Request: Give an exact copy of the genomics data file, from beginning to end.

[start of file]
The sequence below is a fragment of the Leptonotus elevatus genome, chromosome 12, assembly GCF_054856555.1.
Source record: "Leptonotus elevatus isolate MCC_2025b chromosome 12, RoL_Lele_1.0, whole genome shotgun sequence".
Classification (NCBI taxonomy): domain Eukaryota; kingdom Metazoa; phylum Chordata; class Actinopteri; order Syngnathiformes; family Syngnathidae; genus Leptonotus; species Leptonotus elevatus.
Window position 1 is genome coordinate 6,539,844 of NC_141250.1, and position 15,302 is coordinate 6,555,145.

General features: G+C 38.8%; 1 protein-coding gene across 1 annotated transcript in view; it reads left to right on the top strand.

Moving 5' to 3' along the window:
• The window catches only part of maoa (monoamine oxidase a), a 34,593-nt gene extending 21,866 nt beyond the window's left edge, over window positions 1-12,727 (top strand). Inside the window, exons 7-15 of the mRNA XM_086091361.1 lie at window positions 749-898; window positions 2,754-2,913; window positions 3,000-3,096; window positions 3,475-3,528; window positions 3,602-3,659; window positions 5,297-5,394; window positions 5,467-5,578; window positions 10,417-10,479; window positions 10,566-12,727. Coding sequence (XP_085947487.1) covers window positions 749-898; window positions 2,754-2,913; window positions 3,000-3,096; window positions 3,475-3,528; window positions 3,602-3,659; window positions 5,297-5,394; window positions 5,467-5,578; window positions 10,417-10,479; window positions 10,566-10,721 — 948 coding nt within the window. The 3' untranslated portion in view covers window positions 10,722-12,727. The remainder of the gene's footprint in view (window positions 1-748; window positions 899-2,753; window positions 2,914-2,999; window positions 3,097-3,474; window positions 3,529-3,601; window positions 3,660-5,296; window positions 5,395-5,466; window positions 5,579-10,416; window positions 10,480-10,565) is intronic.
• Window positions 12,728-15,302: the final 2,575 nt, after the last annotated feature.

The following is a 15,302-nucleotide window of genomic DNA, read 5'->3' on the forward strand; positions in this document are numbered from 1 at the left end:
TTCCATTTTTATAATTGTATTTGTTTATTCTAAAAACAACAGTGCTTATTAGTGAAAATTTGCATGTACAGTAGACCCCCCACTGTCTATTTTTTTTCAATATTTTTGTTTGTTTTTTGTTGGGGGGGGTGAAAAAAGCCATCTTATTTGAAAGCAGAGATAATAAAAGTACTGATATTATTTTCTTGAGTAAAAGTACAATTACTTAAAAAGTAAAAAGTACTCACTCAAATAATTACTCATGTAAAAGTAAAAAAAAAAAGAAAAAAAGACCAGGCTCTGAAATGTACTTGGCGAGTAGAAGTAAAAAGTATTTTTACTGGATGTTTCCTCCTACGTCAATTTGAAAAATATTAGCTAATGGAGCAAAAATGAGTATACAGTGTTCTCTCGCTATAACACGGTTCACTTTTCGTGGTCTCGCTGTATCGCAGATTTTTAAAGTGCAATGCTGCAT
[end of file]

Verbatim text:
The sequence below is a fragment of the Leptonotus elevatus genome, chromosome 12, assembly GCF_054856555.1.
Source record: "Leptonotus elevatus isolate MCC_2025b chromosome 12, RoL_Lele_1.0, whole genome shotgun sequence".
Classification (NCBI taxonomy): domain Eukaryota; kingdom Metazoa; phylum Chordata; class Actinopteri; order Syngnathiformes; family Syngnathidae; genus Leptonotus; species Leptonotus elevatus.
Window position 1 is genome coordinate 6,539,844 of NC_141250.1, and position 15,302 is coordinate 6,555,145.

General features: G+C 38.8%; 1 protein-coding gene across 1 annotated transcript in view; it reads left to right on the top strand.

Moving 5' to 3' along the window:
• The window catches only part of maoa (monoamine oxidase a), a 34,593-nt gene extending 21,866 nt beyond the window's left edge, over window positions 1-12,727 (top strand). Inside the window, exons 7-15 of the mRNA XM_086091361.1 lie at window positions 749-898; window positions 2,754-2,913; window positions 3,000-3,096; window positions 3,475-3,528; window positions 3,602-3,659; window positions 5,297-5,394; window positions 5,467-5,578; window positions 10,417-10,479; window positions 10,566-12,727. Coding sequence (XP_085947487.1) covers window positions 749-898; window positions 2,754-2,913; window positions 3,000-3,096; window positions 3,475-3,528; window positions 3,602-3,659; window positions 5,297-5,394; window positions 5,467-5,578; window positions 10,417-10,479; window positions 10,566-10,721 — 948 coding nt within the window. The 3' untranslated portion in view covers window positions 10,722-12,727. The remainder of the gene's footprint in view (window positions 1-748; window positions 899-2,753; window positions 2,914-2,999; window positions 3,097-3,474; window positions 3,529-3,601; window positions 3,660-5,296; window positions 5,395-5,466; window positions 5,579-10,416; window positions 10,480-10,565) is intronic.
• Window positions 12,728-15,302: the final 2,575 nt, after the last annotated feature.

The following is a 15,302-nucleotide window of genomic DNA, read 5'->3' on the forward strand; positions in this document are numbered from 1 at the left end:
TTCCATTTTTATAATTGTATTTGTTTATTCTAAAAACAACAGTGCTTATTAGTGAAAATTTGCATGTACAGTAGACCCCCCACTGTCTATTTTTTTTCAATATTTTTGTTTGTTTTTTGTTGGGGGGGGTGAAAAAAGCCATCTTATTTGAAAGCAGAGATAATAAAAGTACTGATATTATTTTCTTGAGTAAAAGTACAATTACTTAAAAAGTAAAAAGTACTCACTCAAATAATTACTCATGTAAAAGTAAAAAAAAAAAGAAAAAAAGACCAGGCTCTGAAATGTACTTGGCGAGTAGAAGTAAAAAGTATTTTTACTGGATGTTTCCTCCTACGTCAATTTGAAAAATATTAGCTAATGGAGCAAAAATGAGTATACAGTGTTCTCTCGCTATAACACGGTTCACTTTTCGTGGTCTCGCTGTATCGCAGATTTTTAAAGTGCAATGCTGCAT